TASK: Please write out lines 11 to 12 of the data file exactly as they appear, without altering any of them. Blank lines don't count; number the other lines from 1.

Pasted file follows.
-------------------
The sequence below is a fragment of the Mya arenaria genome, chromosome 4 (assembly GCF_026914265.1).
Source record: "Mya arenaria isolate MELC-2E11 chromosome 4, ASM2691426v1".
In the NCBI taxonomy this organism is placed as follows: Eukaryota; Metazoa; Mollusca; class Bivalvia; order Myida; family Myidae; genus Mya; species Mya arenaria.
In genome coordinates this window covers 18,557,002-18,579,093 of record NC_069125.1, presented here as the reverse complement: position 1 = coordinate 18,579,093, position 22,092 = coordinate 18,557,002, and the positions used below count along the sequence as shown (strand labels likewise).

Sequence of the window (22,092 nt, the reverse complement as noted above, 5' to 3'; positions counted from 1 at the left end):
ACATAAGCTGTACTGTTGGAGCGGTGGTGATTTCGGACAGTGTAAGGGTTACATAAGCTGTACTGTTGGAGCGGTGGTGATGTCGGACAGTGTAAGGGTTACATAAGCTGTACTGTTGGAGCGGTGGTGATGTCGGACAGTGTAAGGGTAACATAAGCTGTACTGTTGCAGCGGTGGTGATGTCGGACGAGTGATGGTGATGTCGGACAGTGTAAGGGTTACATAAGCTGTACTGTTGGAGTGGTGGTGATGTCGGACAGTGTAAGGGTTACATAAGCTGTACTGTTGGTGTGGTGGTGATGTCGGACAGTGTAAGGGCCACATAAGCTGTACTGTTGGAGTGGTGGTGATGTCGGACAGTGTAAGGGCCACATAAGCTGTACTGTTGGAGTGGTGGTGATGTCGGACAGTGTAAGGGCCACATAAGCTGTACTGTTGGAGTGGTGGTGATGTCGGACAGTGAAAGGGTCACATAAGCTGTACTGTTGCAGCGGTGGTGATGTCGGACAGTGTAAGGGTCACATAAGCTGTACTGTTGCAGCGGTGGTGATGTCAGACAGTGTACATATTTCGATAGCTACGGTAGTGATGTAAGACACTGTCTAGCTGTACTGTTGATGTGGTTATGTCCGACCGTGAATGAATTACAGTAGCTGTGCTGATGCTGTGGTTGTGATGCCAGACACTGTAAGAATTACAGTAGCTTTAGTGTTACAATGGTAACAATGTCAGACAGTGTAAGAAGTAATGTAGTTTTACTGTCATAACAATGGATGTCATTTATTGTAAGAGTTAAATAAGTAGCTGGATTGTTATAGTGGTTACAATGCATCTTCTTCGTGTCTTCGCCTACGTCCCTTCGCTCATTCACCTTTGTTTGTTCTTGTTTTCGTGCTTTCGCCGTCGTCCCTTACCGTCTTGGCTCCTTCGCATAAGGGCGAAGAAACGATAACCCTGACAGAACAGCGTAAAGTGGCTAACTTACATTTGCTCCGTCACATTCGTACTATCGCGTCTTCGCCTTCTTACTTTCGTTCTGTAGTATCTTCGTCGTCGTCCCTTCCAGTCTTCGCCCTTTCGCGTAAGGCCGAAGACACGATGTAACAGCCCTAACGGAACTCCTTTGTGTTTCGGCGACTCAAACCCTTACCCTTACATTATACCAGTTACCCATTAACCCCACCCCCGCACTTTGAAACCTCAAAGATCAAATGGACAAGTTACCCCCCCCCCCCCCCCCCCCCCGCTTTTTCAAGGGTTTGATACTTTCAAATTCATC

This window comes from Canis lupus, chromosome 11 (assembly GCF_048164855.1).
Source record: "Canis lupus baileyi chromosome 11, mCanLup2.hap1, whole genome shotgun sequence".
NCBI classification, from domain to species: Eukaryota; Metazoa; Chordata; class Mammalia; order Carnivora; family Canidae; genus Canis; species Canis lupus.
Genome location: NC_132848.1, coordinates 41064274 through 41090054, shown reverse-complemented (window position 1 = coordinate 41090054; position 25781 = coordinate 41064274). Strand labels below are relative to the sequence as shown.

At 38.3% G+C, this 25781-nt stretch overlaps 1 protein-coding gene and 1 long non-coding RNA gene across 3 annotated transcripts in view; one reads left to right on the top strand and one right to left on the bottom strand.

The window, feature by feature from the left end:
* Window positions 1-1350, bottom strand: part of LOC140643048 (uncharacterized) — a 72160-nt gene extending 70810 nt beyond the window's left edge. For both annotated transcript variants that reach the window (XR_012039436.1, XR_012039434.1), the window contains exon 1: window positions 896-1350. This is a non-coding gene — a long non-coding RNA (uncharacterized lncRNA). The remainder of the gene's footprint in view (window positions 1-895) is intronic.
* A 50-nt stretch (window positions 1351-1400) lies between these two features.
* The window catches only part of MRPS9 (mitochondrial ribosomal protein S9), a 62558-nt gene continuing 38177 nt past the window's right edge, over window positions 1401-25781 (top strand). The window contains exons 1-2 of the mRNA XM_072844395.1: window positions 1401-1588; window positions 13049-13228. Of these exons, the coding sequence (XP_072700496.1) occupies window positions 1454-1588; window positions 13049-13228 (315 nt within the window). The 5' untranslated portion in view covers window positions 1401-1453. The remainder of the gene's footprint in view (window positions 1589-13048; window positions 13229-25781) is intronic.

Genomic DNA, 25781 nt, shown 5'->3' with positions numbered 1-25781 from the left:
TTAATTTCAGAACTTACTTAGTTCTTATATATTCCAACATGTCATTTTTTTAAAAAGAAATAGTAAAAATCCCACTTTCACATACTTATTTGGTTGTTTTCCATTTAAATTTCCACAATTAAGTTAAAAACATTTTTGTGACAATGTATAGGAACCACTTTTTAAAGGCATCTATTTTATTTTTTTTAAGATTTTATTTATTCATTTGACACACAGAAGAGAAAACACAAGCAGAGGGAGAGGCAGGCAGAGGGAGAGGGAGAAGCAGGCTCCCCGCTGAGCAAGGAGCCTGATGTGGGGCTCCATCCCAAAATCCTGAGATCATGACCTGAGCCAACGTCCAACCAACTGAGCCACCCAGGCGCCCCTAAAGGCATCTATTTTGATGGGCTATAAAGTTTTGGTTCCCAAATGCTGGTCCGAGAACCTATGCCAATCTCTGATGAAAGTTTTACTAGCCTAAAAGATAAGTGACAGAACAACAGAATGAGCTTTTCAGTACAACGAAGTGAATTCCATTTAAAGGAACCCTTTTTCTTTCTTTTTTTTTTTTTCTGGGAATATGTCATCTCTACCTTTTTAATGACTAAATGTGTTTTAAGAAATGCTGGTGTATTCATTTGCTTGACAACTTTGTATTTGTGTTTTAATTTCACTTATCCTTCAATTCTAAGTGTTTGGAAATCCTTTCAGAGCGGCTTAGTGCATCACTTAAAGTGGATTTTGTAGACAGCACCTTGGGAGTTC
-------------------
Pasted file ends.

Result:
At 38.3% G+C, this 25781-nt stretch overlaps 1 protein-coding gene and 1 long non-coding RNA gene across 3 annotated transcripts in view; one reads left to right on the top strand and one right to left on the bottom strand.

The window, feature by feature from the left end: